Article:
It is a further object of the present invention to provide an apparatus that indicates the identity of a note, that operates rapidly.
It is a further object of the present invention to provide an apparatus that indicates the identity of a note, that does not require that the note have a particular alignment or orientation.
It is a further object of the present invention to provide an apparatus that indicates the identity of a note, that identifies notes exhibiting a variety of wear and aging conditions.
It is a further object of the present invention to provide an apparatus that indicates the identity of a note, that is capable of handling a wide variety of sizes and types of currency notes.
It is a further object of the present invention to provide an apparatus that indicates the identity of a note, that may be readily set up for operation.
It is a further object of the present invention to provide an apparatus that indicates the identity of a note, that is compact in size.
It is a further object of the present invention to provide an apparatus that indicates the identity of a note, that is economical to use and manufacture.
It is a further object of the present invention to provide an apparatus that indicates the identity of a note, that is reliable.
It is a further object of the present invention to provide a method for identifying a type associated with a note.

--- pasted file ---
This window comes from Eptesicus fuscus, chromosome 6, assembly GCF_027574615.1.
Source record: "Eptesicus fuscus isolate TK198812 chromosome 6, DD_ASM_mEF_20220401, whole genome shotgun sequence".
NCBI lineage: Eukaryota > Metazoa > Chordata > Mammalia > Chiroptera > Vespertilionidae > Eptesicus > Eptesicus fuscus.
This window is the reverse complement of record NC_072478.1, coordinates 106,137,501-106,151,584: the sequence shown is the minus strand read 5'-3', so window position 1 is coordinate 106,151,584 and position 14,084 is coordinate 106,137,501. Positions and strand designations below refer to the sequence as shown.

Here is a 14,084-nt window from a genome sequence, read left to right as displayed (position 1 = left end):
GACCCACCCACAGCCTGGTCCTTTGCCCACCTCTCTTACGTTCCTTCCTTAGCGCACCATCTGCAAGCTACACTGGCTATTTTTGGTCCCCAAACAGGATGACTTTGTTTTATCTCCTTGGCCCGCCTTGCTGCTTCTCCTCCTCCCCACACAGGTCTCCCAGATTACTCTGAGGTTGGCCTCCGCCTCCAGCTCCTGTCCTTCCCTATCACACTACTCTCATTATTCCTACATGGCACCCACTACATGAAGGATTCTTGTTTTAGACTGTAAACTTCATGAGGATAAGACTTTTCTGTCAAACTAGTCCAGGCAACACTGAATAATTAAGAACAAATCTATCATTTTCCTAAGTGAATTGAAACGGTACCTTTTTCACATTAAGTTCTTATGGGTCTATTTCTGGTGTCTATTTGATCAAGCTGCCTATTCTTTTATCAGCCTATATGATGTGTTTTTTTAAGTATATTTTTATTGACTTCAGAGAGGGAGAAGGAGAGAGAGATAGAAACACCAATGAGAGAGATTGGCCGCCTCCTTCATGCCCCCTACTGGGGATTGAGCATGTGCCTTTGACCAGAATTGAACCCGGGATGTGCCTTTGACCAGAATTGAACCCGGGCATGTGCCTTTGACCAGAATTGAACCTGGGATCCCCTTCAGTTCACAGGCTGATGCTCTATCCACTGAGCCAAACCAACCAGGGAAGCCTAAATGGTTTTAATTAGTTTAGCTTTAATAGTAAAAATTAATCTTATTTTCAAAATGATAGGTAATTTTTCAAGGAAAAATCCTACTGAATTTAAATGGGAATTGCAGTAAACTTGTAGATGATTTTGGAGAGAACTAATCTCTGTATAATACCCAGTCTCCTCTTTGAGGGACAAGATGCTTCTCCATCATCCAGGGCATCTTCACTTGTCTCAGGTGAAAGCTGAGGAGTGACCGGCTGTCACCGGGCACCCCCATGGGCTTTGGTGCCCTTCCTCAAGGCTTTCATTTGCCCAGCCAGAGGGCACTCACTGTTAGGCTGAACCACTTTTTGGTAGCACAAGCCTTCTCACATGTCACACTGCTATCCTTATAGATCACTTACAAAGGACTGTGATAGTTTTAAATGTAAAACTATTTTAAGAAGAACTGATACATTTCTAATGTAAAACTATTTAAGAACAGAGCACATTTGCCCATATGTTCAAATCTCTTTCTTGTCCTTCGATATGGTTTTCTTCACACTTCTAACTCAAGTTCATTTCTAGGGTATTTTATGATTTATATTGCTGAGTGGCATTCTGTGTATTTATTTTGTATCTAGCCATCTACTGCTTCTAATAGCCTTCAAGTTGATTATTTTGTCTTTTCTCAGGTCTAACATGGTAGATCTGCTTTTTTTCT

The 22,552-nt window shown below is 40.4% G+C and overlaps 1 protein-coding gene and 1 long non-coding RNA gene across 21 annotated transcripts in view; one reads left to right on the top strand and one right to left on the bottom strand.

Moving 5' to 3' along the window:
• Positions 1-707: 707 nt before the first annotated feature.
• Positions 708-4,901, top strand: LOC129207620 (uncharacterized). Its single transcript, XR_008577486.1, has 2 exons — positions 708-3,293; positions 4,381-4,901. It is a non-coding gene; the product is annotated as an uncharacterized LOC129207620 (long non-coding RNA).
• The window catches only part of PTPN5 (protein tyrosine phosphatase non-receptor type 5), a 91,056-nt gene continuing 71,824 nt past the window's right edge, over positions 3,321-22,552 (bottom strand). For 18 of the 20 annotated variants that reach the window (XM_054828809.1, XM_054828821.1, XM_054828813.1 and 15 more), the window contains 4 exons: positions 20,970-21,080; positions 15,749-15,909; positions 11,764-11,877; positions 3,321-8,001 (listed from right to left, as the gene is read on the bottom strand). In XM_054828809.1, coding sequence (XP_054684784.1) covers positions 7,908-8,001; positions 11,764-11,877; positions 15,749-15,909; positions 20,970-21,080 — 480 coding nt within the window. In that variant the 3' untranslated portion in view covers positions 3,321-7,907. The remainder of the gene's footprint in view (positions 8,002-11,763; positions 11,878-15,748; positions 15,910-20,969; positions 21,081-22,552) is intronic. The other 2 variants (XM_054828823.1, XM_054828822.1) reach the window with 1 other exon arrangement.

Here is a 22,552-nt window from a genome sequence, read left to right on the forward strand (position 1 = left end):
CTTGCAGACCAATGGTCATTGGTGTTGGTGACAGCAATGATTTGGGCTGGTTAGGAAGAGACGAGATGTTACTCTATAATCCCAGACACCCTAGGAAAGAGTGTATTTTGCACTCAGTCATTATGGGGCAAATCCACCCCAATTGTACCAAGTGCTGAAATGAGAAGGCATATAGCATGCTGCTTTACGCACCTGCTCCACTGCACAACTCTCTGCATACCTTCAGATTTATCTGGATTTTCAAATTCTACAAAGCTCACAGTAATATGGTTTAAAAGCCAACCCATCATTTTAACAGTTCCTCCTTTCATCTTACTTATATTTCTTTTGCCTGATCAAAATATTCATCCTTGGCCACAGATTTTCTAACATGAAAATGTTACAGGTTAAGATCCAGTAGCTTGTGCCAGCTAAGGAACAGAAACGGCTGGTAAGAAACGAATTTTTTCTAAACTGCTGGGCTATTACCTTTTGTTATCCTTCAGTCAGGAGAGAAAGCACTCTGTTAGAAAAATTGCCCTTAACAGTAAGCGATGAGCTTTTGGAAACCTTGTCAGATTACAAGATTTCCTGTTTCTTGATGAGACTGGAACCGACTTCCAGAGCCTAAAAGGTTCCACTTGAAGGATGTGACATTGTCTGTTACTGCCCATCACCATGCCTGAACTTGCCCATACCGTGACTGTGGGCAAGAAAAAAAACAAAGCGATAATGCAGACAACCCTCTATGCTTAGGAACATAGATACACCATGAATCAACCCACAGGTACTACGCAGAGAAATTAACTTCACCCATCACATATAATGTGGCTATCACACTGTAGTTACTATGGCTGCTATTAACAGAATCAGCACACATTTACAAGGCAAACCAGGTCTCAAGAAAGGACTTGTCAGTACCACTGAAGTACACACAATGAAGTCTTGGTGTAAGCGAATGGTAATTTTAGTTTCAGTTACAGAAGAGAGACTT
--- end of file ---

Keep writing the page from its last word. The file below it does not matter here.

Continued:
It is a further object of the present invention to provide a method for identifying a type associated with a note, that is accurate.
It is a further object of the present invention to provide a method for identifying a note, that is capable of identifying a condition of a note, such as a double, or wear and aging conditions.
It is a further object of the present invention to provide a method for identifying a note, which can be used with a wide variety of notes of various orientations.
It is a further object of the present invention to provide a method for identifying notes, that can be performed rapidly by a control circuit.
It is a further object of the present invention to provide a method for identifying a note, that can be used to identify notes that are not consistently aligned or in a particular orientation.
It is a further object of the present invention to provide a method for determining a condition of a note.
Further objects of the present invention will be made apparent in the following Best Modes for Carrying Out Invention and the appended claims.